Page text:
I wrote this when I was doing an independent study paper in cataloging for my masters.
Eliminating the main entry (provide a definition of it)
- Reiterate either the Paris principles or Cutter's objectives of the
catalogue. Make sure to reference the original publication, even though you've never actually seen a copy of it.
- Describe the relationship between the set provided and the other. Again, make sure to reference the primary documents.
- Lament the fact that the rules were created for a 5x3-index-card
world. If you're Canadian, note that the cards were actually metric.
- Propose a "radical" revision of the rules that includes at least one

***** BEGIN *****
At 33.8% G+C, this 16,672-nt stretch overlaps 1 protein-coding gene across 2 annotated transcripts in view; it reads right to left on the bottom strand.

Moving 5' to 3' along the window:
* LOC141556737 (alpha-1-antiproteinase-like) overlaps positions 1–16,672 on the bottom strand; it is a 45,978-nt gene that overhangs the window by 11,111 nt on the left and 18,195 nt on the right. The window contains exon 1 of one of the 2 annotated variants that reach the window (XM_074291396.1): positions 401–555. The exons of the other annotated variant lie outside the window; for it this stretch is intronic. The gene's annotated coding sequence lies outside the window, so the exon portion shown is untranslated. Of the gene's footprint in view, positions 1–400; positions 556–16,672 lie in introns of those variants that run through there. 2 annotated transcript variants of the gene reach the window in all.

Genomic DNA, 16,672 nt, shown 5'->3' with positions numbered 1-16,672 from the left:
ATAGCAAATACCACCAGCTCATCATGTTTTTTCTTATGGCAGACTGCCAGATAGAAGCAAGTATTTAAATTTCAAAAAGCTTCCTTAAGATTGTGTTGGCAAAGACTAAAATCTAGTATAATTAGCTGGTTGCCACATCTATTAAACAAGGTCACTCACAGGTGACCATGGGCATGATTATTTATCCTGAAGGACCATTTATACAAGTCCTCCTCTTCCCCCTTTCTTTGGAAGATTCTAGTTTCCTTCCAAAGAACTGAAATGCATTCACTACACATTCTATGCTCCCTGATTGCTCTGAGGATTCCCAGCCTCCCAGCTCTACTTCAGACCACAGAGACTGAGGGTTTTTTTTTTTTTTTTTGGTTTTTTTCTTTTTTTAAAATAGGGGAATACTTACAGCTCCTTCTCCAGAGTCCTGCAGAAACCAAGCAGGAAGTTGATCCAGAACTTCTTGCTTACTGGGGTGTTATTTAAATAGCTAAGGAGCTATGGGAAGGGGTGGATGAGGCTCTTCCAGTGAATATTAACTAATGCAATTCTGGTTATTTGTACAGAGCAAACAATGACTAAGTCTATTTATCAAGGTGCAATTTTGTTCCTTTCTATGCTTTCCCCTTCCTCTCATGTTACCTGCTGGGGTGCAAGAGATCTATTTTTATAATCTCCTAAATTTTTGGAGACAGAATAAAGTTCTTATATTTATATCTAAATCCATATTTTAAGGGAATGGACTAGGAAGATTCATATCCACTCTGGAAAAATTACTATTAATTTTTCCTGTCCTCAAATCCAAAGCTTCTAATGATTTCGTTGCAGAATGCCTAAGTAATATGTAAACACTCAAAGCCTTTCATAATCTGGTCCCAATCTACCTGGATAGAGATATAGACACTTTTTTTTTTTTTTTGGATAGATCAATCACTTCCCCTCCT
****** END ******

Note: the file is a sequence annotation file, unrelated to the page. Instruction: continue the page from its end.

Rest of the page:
restructuring the catalogue to focus on "the abstract work" rather than "the manifestation"
linking every record in the catalogue to every other record
creating a shared catalogue that allows the user to discover the perfect book in a rural library in Lesser Mongolia, which library does not participate in the local consortium's ILL service.
discarding MARC bibliographic markup and replacing with a new network-ready, vendor-neutral, tagged, structured data encoding system
Conclude with the statement that "it will take some work" but that the benefits outweigh the costs.
I then proceeded to write a paper that follows about half of my own suggestions.